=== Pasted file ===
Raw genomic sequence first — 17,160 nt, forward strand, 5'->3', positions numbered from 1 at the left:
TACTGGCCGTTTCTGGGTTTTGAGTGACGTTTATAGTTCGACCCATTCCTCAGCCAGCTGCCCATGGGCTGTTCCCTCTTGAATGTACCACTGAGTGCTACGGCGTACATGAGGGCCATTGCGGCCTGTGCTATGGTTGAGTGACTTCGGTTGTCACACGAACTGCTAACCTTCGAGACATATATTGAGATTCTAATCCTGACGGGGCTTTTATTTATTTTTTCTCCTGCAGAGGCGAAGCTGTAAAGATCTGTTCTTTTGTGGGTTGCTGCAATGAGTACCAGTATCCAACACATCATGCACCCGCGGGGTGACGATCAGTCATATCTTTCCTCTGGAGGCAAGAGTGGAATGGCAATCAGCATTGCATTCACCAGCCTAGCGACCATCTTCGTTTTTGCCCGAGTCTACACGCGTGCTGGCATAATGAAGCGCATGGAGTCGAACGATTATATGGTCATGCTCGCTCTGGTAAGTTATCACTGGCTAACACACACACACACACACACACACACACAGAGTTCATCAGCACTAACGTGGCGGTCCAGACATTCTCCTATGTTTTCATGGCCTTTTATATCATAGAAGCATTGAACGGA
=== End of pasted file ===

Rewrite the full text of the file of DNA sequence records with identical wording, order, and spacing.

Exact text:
Raw genomic sequence first — 17,160 nt, forward strand, 5'->3', positions numbered from 1 at the left:
TACTGGCCGTTTCTGGGTTTTGAGTGACGTTTATAGTTCGACCCATTCCTCAGCCAGCTGCCCATGGGCTGTTCCCTCTTGAATGTACCACTGAGTGCTACGGCGTACATGAGGGCCATTGCGGCCTGTGCTATGGTTGAGTGACTTCGGTTGTCACACGAACTGCTAACCTTCGAGACATATATTGAGATTCTAATCCTGACGGGGCTTTTATTTATTTTTTCTCCTGCAGAGGCGAAGCTGTAAAGATCTGTTCTTTTGTGGGTTGCTGCAATGAGTACCAGTATCCAACACATCATGCACCCGCGGGGTGACGATCAGTCATATCTTTCCTCTGGAGGCAAGAGTGGAATGGCAATCAGCATTGCATTCACCAGCCTAGCGACCATCTTCGTTTTTGCCCGAGTCTACACGCGTGCTGGCATAATGAAGCGCATGGAGTCGAACGATTATATGGTCATGCTCGCTCTGGTAAGTTATCACTGGCTAACACACACACACACACACACACACACACAGAGTTCATCAGCACTAACGTGGCGGTCCAGACATTCTCCTATGTTTTCATGGCCTTTTATATCATAGAAGCATTGAACGGA